| |

Inferno by Dan Brown (Food Reference List)

Dan Brown’s new novel Inferno arrived in bookstores May 14th 2013. While he often doesn’t mention much food, afterall the characters are running around solving mysteries and trying to save the world from destruction, this time in Inferno, Dan Brown’s mentioned particular dishes. I’m sure many bookclubs and food lit lovers are thrilled!

Download the pdf version of this printable menu for Inferno by Dan Brown here or by clicking on the image Printable menu for Inferno by Dan Brown | Food in Literature

Below is the list with additional descriptions.

Drinks

Dan Brown's Inferno Menu

Coke.

Bombay Sapphire (gin). Just match it with some tonic water and a slice of lime!

Scotch.

Mineral water.

Prosecco. An Italian sparkling wine.

Limoncello. An Italian lemon liquor. It can be served chilled by itself or used in a cocktail.

Champagne.

Wine.

Coffee.

Beer.

Turkish coffee. Typically you use an ibrik to make turkish coffee, however, as this recipe from about.com states, you can use a small saucepan if that’s all you have.

 

Food

Lampredotto. A peasant dish from Florence, using the abomasum (a fourth stomach from a cow). Typically cooked in water with tomato, onion, parsley celery and spices. I’ve yet to find this abomasum in Australian meat markets. It’s commonly found as a sandwich if you visit Italy. Lampredotto was supposedly Dante’s favourite dish. This, of course, makes me curious. Was this actually written down somewhere? Or was it just assumed, since it was a traditional Florence dish, that because he probably ate it, he loved it?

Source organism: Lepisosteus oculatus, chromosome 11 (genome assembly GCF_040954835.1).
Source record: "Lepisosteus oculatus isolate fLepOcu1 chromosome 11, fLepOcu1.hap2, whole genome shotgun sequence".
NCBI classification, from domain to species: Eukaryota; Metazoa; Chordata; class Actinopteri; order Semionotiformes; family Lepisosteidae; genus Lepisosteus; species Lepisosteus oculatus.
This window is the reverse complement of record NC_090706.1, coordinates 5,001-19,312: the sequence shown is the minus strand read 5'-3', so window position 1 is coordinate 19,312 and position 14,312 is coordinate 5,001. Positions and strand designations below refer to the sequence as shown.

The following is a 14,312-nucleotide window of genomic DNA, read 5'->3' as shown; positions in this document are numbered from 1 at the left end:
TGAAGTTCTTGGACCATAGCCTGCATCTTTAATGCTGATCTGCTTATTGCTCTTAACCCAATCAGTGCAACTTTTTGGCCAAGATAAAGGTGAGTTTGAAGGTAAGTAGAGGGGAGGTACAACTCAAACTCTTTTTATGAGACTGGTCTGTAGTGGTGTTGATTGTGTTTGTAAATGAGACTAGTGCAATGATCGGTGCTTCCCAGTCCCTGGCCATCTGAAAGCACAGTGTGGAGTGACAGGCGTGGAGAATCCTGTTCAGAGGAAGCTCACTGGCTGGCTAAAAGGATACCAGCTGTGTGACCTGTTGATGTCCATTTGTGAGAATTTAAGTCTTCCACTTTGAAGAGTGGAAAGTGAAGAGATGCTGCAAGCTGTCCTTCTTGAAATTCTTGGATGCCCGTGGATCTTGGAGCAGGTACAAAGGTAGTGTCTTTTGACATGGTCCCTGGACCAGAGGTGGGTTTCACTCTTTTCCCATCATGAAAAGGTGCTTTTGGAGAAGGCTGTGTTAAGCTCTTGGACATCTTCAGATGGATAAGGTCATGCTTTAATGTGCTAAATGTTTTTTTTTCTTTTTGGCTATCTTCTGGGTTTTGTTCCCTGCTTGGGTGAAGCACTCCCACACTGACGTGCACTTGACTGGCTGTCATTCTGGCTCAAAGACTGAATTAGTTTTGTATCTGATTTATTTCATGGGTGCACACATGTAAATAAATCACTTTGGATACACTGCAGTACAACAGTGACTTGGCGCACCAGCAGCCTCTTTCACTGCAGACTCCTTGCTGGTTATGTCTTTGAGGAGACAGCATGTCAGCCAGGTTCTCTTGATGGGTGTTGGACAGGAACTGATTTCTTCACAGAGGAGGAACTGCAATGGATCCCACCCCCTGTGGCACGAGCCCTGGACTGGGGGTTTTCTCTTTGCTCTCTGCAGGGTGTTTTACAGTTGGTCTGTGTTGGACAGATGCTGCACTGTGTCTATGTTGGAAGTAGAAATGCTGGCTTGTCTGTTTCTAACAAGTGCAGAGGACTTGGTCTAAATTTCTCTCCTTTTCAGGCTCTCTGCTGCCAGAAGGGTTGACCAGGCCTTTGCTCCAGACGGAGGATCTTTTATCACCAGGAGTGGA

Roasted olives. Check out this recipe from La Fuji Mama and her recipe for roasted olives.

Crackers.

Bags of pasta.

Assortment of sandwiches.

White pizza. Also known as pizza bianca. Typically made of pizza base topped with olive oil, salt and rosemary. It can also mean a pizza made with no sauce, just cheese and toppings.

Dan Brown's Black Spaghetti from Inferno
image: brytontaylor.com

Seppie al nero. Also known as Nero Di Seppie. a traditional Venetian recipe, of cuttlefish/squid cooked in it’s own black ink. It often is served as risotto or spaghetti. We tried the spaghetti version here.

Bread.

Pasta.

Turkish delight. A sugary starchy sweet typically flavoured with rosewater, with some varieties including hazelnuts and pistachios.

Spices mentioned: Indian curry, Iranian saffron, chinese flower tea

Pungent mushrooms.

Bitter roots.

Chestnuts.

Similar Posts

2 Comments

  1. Just discovered your food in literature site. Lovely. I was looking for something “bookish” for my book art dinner party. We’re drawing out books that we want to “recycle” and use them to make book art. Thanks for the inspiration.
    Diane under the snow in Ottawa

Leave a Reply to Bryton Taylor Cancel reply

Your email address will not be published. Required fields are marked *